“The Beginning,” is how Lisa McDonald ends her book, a technique that completely captured my thoughts by surprise and reverberated the lessons of her story in my mind. Little Boy Gan from Passion-Filled Everland is a creative collaboration of indelible images along with a timeless storyline resulting in a delightful literary asset to any personal collection or library.
Perfect for bedtime reading to a child, or for anyone to just to take a few moments throughout one’s day, McDonald draws upon the ageless power of gratitude to amplify the awareness of the moment and to accent the littlest things in life which she points out have the most enjoyment.
Within the enchanted forest of Everland is a cast including a talking willow tree, caterpillar, deer, frog, goose, turtle and squirrel all asking Gan the same question, “What makes you glow with happiness?” Being attracted to Gan’s glory of being, the characters each learn a lesson stemming from Gan’s peace, love and gratitude. Gan’s bounce in his walk is contributed to his happy thoughts; his kind words stem from being comfortable within his own skin; his humble quietness allows him to listen to the universe. These are all very important Zen techniques of self-actualization and by reading this book allows children to develop these skills by observing the lessons Gan tells his fanciful friends.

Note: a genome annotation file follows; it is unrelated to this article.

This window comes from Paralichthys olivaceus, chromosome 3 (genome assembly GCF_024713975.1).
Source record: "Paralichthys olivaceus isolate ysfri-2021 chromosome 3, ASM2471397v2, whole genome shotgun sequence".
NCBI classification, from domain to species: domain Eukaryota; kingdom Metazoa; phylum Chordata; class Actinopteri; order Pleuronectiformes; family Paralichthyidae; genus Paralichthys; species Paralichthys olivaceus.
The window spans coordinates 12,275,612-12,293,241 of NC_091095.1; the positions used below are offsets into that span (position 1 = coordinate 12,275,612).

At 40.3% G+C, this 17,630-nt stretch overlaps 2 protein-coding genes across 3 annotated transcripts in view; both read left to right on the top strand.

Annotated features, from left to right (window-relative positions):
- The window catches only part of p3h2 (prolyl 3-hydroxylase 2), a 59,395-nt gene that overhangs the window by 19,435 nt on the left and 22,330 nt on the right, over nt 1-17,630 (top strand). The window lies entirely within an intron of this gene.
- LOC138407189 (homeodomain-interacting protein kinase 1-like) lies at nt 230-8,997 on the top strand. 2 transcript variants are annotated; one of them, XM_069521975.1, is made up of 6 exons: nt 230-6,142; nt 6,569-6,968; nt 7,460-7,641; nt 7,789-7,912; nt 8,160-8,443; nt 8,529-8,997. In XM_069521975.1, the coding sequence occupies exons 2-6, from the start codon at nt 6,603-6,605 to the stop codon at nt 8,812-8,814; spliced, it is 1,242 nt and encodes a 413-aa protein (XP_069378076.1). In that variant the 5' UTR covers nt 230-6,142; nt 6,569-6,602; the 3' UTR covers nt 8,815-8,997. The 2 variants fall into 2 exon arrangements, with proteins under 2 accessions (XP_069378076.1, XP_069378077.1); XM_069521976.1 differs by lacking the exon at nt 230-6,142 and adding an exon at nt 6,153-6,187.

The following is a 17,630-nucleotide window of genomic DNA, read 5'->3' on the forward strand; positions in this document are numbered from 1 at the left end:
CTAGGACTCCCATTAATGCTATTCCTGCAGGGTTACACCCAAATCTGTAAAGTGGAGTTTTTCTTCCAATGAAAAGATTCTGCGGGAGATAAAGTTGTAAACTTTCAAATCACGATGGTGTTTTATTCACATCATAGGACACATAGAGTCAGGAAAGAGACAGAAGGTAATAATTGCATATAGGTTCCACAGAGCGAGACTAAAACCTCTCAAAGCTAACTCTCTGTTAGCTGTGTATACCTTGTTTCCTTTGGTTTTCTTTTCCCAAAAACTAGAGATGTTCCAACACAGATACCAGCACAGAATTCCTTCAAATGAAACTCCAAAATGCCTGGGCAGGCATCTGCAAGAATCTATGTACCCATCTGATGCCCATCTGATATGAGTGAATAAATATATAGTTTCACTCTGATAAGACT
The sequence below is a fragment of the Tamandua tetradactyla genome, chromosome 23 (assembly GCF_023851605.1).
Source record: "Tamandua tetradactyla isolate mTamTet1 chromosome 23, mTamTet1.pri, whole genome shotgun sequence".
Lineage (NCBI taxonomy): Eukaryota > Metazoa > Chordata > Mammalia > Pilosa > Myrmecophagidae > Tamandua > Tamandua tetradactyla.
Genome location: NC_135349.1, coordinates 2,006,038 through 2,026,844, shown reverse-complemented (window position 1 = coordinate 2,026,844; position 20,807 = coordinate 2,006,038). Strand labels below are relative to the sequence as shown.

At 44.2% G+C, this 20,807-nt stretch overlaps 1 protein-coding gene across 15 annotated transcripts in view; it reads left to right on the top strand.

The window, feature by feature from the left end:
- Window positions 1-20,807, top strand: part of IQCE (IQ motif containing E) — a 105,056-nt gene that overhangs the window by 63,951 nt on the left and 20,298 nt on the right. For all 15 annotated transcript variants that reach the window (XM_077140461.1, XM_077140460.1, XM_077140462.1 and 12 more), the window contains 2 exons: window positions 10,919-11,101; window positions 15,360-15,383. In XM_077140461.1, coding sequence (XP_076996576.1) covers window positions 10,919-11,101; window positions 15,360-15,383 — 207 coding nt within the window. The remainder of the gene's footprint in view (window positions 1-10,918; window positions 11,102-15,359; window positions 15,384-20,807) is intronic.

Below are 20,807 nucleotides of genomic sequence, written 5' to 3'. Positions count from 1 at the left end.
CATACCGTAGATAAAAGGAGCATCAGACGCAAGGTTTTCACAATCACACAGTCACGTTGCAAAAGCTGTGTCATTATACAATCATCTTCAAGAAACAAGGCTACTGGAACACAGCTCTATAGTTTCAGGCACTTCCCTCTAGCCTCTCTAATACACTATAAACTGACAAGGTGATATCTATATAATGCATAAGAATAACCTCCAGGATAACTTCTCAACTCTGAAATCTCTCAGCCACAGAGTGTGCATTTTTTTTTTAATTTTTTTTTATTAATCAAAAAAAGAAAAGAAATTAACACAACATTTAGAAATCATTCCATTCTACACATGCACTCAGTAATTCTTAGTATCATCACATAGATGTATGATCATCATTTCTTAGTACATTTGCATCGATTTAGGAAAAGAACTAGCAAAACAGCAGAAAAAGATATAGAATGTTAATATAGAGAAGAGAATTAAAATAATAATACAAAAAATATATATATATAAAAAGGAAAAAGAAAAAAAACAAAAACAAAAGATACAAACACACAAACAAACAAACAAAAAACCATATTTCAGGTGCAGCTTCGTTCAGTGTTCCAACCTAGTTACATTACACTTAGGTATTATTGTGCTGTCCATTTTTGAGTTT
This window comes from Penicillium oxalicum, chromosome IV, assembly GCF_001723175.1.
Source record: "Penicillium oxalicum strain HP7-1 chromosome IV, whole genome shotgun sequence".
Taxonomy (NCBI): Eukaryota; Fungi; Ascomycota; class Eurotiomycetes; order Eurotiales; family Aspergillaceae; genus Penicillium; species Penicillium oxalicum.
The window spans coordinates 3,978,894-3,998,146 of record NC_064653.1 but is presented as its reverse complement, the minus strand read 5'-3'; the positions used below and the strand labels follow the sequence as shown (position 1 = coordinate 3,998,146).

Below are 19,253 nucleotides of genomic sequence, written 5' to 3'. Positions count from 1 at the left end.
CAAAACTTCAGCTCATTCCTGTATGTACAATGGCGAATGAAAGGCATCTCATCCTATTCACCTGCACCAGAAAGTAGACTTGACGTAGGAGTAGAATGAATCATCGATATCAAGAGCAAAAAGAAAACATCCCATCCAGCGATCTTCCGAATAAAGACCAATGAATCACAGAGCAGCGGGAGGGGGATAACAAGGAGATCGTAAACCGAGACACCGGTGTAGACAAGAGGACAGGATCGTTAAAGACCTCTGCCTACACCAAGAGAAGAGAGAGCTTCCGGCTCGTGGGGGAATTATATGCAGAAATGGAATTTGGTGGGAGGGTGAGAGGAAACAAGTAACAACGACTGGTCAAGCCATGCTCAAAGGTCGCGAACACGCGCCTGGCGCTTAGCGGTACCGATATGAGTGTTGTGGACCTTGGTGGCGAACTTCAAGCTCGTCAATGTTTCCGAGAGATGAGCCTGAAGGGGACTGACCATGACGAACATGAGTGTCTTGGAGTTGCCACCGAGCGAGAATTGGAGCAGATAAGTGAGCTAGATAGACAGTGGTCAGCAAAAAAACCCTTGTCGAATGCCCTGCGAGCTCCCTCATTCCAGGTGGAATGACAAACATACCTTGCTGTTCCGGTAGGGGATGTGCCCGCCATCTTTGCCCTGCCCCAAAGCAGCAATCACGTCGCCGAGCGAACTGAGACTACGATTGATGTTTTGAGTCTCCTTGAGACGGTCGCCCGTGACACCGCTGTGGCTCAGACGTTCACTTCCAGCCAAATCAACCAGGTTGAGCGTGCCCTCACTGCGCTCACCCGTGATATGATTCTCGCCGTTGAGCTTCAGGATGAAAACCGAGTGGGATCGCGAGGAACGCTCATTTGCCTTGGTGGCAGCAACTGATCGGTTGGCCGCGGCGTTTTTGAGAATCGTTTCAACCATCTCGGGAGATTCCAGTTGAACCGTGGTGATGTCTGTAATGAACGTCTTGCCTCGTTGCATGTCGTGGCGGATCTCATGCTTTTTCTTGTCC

One cannot help but slow down and think to themselves how peaceful Everland is, as the images create an angelic view of the characters’ interaction. The illustrative points-of-view whimsically float around in perspective and zoom in close using very creative artistry. Gan is humble and clear with his answers to the questions of why he is so content. Those answers are found in everybody; just that in Gan’s case he understands the “why” at such a young age which shows other youngsters that wisdom at any age is achievable if given time for quiet meditation. One learns to appreciate the blessings the “Here and now” creates.
This book is one from a series of other children’s books written by Lisa McDonald. In Little Boy Gan she created a piece that stands on its own merits for completeness, yet fits into her messaging from other works like a jig-saw puzzle for young minds to make sense of lessons of life. It is a spiritual book although not mentioning God, a philosophical book without quoting Eastern prophets, and an imaging classic in soft yet detailed illustrations.
In the competitive market of children’s book, Lisa McDonald has established herself as a visionary author capable of tying illustrations to terse yet powerful messaging, poetically using phrases and dialog to convey lessons of building self-confidence and wisdom in young children.